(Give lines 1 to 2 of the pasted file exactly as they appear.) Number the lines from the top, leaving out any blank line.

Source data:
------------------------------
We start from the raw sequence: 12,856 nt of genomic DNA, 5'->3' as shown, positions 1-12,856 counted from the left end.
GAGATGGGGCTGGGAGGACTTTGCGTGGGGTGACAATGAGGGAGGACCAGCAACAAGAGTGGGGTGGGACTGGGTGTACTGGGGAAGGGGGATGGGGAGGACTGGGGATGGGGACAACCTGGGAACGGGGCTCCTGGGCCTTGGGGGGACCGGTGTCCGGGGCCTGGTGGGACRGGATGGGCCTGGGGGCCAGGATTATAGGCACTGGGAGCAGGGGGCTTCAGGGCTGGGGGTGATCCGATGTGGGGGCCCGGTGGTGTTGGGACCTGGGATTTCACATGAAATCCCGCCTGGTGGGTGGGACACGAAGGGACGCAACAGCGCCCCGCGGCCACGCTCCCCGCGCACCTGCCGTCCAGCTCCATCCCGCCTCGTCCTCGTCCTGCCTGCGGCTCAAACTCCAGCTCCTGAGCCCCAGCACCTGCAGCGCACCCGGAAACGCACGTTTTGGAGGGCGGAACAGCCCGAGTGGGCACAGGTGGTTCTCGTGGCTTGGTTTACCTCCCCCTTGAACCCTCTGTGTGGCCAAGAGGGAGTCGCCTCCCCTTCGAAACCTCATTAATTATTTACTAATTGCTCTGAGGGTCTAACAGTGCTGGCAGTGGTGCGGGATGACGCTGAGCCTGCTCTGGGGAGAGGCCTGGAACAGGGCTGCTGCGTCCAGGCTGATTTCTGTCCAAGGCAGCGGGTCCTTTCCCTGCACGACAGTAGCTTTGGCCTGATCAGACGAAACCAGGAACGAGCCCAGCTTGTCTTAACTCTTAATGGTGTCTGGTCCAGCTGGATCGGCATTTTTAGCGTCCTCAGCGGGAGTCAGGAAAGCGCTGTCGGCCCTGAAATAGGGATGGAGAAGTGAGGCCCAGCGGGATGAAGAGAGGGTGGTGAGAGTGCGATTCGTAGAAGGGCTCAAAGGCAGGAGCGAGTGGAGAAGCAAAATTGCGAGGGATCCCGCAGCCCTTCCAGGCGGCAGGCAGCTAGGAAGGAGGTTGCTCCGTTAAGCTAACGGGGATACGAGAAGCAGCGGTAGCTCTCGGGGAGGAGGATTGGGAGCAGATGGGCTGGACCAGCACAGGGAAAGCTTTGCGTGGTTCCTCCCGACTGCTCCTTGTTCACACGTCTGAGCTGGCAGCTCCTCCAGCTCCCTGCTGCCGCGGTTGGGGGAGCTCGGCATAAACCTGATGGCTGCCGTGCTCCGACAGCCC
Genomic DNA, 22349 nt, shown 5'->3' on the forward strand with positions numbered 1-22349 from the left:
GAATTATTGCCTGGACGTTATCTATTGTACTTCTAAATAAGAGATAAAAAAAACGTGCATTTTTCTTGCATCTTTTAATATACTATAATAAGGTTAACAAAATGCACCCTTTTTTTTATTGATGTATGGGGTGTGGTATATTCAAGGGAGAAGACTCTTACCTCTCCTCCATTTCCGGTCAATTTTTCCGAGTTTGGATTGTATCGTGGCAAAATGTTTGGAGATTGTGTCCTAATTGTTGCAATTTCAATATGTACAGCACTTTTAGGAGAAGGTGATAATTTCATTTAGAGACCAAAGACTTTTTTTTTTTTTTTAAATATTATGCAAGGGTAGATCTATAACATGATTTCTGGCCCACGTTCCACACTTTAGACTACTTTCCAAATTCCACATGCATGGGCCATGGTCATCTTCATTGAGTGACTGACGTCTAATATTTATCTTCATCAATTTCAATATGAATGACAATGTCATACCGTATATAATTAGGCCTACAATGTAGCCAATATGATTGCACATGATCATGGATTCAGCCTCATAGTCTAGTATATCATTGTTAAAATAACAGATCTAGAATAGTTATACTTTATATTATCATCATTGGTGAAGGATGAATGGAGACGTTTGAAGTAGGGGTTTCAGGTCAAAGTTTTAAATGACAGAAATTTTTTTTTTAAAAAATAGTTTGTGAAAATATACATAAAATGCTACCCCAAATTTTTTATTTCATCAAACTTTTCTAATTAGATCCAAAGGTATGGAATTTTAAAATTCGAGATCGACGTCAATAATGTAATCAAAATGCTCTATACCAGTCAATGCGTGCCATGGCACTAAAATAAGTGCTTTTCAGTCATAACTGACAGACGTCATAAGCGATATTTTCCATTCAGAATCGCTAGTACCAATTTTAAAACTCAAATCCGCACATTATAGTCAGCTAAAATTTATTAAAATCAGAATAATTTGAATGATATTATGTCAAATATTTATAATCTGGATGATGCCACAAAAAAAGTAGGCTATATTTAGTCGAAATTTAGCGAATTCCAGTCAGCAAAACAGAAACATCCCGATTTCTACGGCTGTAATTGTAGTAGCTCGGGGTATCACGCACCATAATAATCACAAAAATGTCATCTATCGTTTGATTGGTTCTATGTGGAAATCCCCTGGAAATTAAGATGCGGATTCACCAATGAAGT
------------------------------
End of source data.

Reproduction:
We start from the raw sequence: 12,856 nt of genomic DNA, 5'->3' as shown, positions 1-12,856 counted from the left end.
GAGATGGGGCTGGGAGGACTTTGCGTGGGGTGACAATGAGGGAGGACCAGCAACAAGAGTGGGGTGGGACTGGGTGTACTGGGGAAGGGGGATGGGGAGGACTGGGGATGGGGACAACCTGGGAACGGGGCTCCTGGGCCTTGGGGGGACCGGTGTCCGGGGCCTGGTGGGACRGGATGGGCCTGGGGGCCAGGATTATAGGCACTGGGAGCAGGGGGCTTCAGGGCTGGGGGTGATCCGATGTGGGGGCCCGGTGGTGTTGGGACCTGGGATTTCACATGAAATCCCGCCTGGTGGGTGGGACACGAAGGGACGCAACAGCGCCCCGCGGCCACGCTCCCCGCGCACCTGCCGTCCAGCTCCATCCCGCCTCGTCCTCGTCCTGCCTGCGGCTCAAACTCCAGCTCCTGAGCCCCAGCACCTGCAGCGCACCCGGAAACGCACGTTTTGGAGGGCGGAACAGCCCGAGTGGGCACAGGTGGTTCTCGTGGCTTGGTTTACCTCCCCCTTGAACCCTCTGTGTGGCCAAGAGGGAGTCGCCTCCCCTTCGAAACCTCATTAATTATTTACTAATTGCTCTGAGGGTCTAACAGTGCTGGCAGTGGTGCGGGATGACGCTGAGCCTGCTCTGGGGAGAGGCCTGGAACAGGGCTGCTGCGTCCAGGCTGATTTCTGTCCAAGGCAGCGGGTCCTTTCCCTGCACGACAGTAGCTTTGGCCTGATCAGACGAAACCAGGAACGAGCCCAGCTTGTCTTAACTCTTAATGGTGTCTGGTCCAGCTGGATCGGCATTTTTAGCGTCCTCAGCGGGAGTCAGGAAAGCGCTGTCGGCCCTGAAATAGGGATGGAGAAGTGAGGCCCAGCGGGATGAAGAGAGGGTGGTGAGAGTGCGATTCGTAGAAGGGCTCAAAGGCAGGAGCGAGTGGAGAAGCAAAATTGCGAGGGATCCCGCAGCCCTTCCAGGCGGCAGGCAGCTAGGAAGGAGGTTGCTCCGTTAAGCTAACGGGGATACGAGAAGCAGCGGTAGCTCTCGGGGAGGAGGATTGGGAGCAGATGGGCTGGACCAGCACAGGGAAAGCTTTGCGTGGTTCCTCCCGACTGCTCCTTGTTCACACGTCTGAGCTGGCAGCTCCTCCAGCTCCCTGCTGCCGCGGTTGGGGGAGCTCGGCATAAACCTGATGGCTGCCGTGCTCCGACAGCCC